United States v. Microsoft Corp.

147 F.3d 935 (D.C. Cir. 1998)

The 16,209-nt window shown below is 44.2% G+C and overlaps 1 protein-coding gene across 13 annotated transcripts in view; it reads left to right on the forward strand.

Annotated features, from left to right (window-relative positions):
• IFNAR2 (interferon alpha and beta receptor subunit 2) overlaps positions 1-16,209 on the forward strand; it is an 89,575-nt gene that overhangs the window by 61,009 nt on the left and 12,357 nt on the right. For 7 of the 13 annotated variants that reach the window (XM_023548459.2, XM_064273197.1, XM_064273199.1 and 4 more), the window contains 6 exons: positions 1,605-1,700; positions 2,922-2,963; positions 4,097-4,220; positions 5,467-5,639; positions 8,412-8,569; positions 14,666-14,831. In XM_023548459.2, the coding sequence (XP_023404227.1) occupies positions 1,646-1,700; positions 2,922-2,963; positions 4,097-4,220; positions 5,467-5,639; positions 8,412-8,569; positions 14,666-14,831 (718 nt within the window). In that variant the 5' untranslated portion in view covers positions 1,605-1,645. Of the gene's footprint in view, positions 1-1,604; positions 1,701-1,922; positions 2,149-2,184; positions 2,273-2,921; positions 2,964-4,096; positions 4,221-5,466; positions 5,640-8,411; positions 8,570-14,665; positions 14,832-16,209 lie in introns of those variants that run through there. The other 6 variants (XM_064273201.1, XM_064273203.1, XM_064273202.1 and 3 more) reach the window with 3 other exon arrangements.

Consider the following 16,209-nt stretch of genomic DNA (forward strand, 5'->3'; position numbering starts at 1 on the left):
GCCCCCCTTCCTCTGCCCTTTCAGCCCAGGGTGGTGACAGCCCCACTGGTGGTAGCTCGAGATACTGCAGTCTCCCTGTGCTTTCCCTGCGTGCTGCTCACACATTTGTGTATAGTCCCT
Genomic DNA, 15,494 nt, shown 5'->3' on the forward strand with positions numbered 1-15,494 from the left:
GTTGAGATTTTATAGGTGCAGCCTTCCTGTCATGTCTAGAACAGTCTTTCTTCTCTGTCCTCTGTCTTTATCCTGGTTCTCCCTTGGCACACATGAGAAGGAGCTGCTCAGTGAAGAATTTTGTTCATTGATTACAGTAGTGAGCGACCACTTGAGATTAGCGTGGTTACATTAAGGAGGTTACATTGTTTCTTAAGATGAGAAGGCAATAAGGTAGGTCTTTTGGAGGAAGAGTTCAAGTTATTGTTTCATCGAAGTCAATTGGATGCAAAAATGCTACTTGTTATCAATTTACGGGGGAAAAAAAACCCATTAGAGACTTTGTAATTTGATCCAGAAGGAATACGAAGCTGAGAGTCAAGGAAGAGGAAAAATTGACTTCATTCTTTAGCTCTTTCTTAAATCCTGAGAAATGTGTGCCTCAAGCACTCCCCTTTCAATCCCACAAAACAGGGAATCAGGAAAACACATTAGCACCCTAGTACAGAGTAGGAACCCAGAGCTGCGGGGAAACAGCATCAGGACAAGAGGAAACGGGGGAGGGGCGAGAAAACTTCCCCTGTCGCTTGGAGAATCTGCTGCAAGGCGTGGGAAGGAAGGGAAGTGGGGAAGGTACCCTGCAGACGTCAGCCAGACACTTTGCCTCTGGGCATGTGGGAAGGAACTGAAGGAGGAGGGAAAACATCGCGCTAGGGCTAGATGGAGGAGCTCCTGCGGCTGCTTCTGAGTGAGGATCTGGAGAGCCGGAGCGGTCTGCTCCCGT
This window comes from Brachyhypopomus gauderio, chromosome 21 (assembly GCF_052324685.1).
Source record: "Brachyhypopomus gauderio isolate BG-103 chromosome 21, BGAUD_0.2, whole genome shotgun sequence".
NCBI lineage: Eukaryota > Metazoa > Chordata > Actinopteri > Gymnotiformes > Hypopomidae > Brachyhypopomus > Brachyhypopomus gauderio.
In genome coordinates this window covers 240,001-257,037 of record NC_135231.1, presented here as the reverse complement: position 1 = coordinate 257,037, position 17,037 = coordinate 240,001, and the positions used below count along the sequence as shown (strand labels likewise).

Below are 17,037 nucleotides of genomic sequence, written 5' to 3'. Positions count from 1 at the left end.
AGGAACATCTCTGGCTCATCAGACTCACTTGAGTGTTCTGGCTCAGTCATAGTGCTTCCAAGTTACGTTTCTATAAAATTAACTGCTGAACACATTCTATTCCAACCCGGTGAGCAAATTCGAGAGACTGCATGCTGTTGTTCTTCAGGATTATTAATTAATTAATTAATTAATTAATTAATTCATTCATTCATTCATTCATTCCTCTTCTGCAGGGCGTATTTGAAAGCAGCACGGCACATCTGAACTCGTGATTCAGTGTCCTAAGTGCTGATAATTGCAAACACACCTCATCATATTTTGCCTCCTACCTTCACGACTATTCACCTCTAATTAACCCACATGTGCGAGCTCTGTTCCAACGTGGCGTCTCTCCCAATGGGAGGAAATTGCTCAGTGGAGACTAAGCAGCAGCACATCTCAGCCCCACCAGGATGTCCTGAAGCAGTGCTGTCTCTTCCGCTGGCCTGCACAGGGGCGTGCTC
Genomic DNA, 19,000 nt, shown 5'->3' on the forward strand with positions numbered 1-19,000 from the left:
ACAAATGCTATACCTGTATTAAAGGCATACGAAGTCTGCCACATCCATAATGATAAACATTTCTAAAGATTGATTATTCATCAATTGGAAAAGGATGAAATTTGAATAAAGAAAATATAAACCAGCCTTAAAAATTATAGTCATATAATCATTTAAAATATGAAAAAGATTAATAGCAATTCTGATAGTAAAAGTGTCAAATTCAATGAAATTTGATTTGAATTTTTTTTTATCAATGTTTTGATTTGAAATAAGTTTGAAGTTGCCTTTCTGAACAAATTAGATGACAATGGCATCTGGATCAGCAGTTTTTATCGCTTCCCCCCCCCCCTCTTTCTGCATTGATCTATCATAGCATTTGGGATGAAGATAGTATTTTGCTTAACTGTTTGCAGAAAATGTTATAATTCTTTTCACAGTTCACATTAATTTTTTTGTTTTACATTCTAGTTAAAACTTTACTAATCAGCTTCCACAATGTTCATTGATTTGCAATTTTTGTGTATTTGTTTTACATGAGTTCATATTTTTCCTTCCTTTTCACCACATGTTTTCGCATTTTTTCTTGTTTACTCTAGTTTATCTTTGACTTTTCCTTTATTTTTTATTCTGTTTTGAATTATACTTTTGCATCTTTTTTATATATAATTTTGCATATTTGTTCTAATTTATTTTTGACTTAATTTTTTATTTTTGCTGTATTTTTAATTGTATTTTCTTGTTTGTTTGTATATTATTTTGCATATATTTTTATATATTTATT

A computer operating system provides a basic support structure for an application via 'application programming interfaces' ('APIs'). Each operating system's APIs are unique; hence, applications tend to be written for particular operating systems. In an earlier opinion, also arising from litigation generated by the Justice Department's 1994 antitrust suit against D, IBM chose to install D's operating system on its personal computers. D acquired an 'installed base' on millions of IBM and IBM-compatible PCs. That base constituted an exceptional advantage, and created exceptional risks of monopoly, because of two characteristics of the software industry--increasing returns to scale and network externalities. D's large installed base increases the incentive for independent software vendors to write compatible applications and thereby increases the value of its operating system to consumers. D had established a commanding share of the marketplace in excess of 90%. A consent decree with United States (P) in prior litigation enjoined D from conditioning the sale of its operating system on the additional purchase of a separate software product. The decree left a massive hole in it such that D could take those same products and integrate them into the operating system and sell the integrated product with impunity. D integrated its web browser, Internet Explorer, with its Windows 95 operating system. D's Windows 95 license agreements have required OEMs to accept and install the software package as sent to them by Microsoft, including Internet Explorer, and have prohibited OEMs from removing any features or functionality, i.e., capacity to perform functions such as browsing. P alleged a violation of the consent decree. P claimed that this agreement and license effectuated a 'tie-in' between the operating system and the browser. P filed a petition seeking to hold D in civil contempt. D had responded that a Windows 95 operating system without the Internet Explorer software code simply would not function. The district court issue a preliminary injunction barring Microsoft from 'forcing OEMs to accept and preinstall the software code' separately distributed as Internet Explorer 3.0. D appealed.